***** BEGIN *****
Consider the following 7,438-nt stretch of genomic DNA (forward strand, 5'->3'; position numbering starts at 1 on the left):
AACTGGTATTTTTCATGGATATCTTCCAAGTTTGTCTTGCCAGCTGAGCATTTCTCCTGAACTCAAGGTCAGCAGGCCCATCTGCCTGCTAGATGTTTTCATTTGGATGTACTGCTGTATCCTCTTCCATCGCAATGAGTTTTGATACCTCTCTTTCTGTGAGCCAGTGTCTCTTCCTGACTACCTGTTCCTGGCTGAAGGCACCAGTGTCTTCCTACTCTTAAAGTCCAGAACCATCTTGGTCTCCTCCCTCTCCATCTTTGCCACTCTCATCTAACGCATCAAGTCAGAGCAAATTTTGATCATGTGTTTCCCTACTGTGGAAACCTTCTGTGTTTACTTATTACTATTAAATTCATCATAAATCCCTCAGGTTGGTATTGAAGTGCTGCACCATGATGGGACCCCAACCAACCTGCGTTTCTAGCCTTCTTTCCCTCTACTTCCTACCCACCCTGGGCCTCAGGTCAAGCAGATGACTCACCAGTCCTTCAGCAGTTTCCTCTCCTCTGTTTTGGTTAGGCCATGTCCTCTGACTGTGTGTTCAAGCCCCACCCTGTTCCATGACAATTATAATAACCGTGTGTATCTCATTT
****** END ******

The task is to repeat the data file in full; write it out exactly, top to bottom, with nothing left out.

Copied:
Consider the following 7,438-nt stretch of genomic DNA (forward strand, 5'->3'; position numbering starts at 1 on the left):
AACTGGTATTTTTCATGGATATCTTCCAAGTTTGTCTTGCCAGCTGAGCATTTCTCCTGAACTCAAGGTCAGCAGGCCCATCTGCCTGCTAGATGTTTTCATTTGGATGTACTGCTGTATCCTCTTCCATCGCAATGAGTTTTGATACCTCTCTTTCTGTGAGCCAGTGTCTCTTCCTGACTACCTGTTCCTGGCTGAAGGCACCAGTGTCTTCCTACTCTTAAAGTCCAGAACCATCTTGGTCTCCTCCCTCTCCATCTTTGCCACTCTCATCTAACGCATCAAGTCAGAGCAAATTTTGATCATGTGTTTCCCTACTGTGGAAACCTTCTGTGTTTACTTATTACTATTAAATTCATCATAAATCCCTCAGGTTGGTATTGAAGTGCTGCACCATGATGGGACCCCAACCAACCTGCGTTTCTAGCCTTCTTTCCCTCTACTTCCTACCCACCCTGGGCCTCAGGTCAAGCAGATGACTCACCAGTCCTTCAGCAGTTTCCTCTCCTCTGTTTTGGTTAGGCCATGTCCTCTGACTGTGTGTTCAAGCCCCACCCTGTTCCATGACAATTATAATAACCGTGTGTATCTCATTT